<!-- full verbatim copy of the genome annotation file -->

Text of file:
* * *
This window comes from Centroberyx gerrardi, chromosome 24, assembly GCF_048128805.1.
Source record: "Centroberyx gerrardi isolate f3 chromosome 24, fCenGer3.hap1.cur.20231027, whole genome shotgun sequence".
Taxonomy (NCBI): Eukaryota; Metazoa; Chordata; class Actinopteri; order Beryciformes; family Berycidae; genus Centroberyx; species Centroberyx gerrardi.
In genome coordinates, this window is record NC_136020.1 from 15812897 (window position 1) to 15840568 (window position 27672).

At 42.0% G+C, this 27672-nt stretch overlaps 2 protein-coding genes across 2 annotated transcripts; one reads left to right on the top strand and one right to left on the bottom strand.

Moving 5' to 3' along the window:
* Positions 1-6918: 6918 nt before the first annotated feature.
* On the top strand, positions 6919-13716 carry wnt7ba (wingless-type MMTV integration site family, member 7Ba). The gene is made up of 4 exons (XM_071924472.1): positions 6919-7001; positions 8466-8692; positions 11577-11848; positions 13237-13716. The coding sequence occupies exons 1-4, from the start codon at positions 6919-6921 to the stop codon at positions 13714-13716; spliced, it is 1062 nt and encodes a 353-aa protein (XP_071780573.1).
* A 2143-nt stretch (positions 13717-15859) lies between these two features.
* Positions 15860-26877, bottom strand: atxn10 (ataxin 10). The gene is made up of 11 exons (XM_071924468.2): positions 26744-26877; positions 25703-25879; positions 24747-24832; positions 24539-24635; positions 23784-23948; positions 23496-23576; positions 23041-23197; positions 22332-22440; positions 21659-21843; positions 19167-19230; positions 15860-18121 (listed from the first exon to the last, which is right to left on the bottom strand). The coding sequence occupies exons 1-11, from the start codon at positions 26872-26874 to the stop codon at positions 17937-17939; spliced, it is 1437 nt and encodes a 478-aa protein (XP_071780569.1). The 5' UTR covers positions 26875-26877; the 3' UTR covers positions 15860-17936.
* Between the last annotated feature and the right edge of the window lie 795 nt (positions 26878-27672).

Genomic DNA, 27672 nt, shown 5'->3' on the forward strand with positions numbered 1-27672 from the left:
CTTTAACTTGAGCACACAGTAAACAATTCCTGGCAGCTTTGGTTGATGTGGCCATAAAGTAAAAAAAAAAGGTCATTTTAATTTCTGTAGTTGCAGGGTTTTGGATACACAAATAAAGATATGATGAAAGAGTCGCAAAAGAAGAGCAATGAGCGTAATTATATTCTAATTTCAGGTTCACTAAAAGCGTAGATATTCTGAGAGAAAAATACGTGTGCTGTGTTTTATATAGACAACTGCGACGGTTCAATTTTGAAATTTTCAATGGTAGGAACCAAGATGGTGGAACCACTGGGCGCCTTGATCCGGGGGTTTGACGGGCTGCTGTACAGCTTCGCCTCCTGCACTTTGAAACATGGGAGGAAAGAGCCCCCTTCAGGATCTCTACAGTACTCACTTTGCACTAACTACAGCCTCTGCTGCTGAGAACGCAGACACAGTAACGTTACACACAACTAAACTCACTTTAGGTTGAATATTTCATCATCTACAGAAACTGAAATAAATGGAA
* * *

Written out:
This window comes from Centroberyx gerrardi, chromosome 24, assembly GCF_048128805.1.
Source record: "Centroberyx gerrardi isolate f3 chromosome 24, fCenGer3.hap1.cur.20231027, whole genome shotgun sequence".
Taxonomy (NCBI): Eukaryota; Metazoa; Chordata; class Actinopteri; order Beryciformes; family Berycidae; genus Centroberyx; species Centroberyx gerrardi.
In genome coordinates, this window is record NC_136020.1 from 15812897 (window position 1) to 15840568 (window position 27672).

At 42.0% G+C, this 27672-nt stretch overlaps 2 protein-coding genes across 2 annotated transcripts; one reads left to right on the top strand and one right to left on the bottom strand.

Moving 5' to 3' along the window:
* Positions 1-6918: 6918 nt before the first annotated feature.
* On the top strand, positions 6919-13716 carry wnt7ba (wingless-type MMTV integration site family, member 7Ba). The gene is made up of 4 exons (XM_071924472.1): positions 6919-7001; positions 8466-8692; positions 11577-11848; positions 13237-13716. The coding sequence occupies exons 1-4, from the start codon at positions 6919-6921 to the stop codon at positions 13714-13716; spliced, it is 1062 nt and encodes a 353-aa protein (XP_071780573.1).
* A 2143-nt stretch (positions 13717-15859) lies between these two features.
* Positions 15860-26877, bottom strand: atxn10 (ataxin 10). The gene is made up of 11 exons (XM_071924468.2): positions 26744-26877; positions 25703-25879; positions 24747-24832; positions 24539-24635; positions 23784-23948; positions 23496-23576; positions 23041-23197; positions 22332-22440; positions 21659-21843; positions 19167-19230; positions 15860-18121 (listed from the first exon to the last, which is right to left on the bottom strand). The coding sequence occupies exons 1-11, from the start codon at positions 26872-26874 to the stop codon at positions 17937-17939; spliced, it is 1437 nt and encodes a 478-aa protein (XP_071780569.1). The 5' UTR covers positions 26875-26877; the 3' UTR covers positions 15860-17936.
* Between the last annotated feature and the right edge of the window lie 795 nt (positions 26878-27672).

Genomic DNA, 27672 nt, shown 5'->3' on the forward strand with positions numbered 1-27672 from the left:
CTTTAACTTGAGCACACAGTAAACAATTCCTGGCAGCTTTGGTTGATGTGGCCATAAAGTAAAAAAAAAAGGTCATTTTAATTTCTGTAGTTGCAGGGTTTTGGATACACAAATAAAGATATGATGAAAGAGTCGCAAAAGAAGAGCAATGAGCGTAATTATATTCTAATTTCAGGTTCACTAAAAGCGTAGATATTCTGAGAGAAAAATACGTGTGCTGTGTTTTATATAGACAACTGCGACGGTTCAATTTTGAAATTTTCAATGGTAGGAACCAAGATGGTGGAACCACTGGGCGCCTTGATCCGGGGGTTTGACGGGCTGCTGTACAGCTTCGCCTCCTGCACTTTGAAACATGGGAGGAAAGAGCCCCCTTCAGGATCTCTACAGTACTCACTTTGCACTAACTACAGCCTCTGCTGCTGAGAACGCAGACACAGTAACGTTACACACAACTAAACTCACTTTAGGTTGAATATTTCATCATCTACAGAAACTGAAATAAATGGAA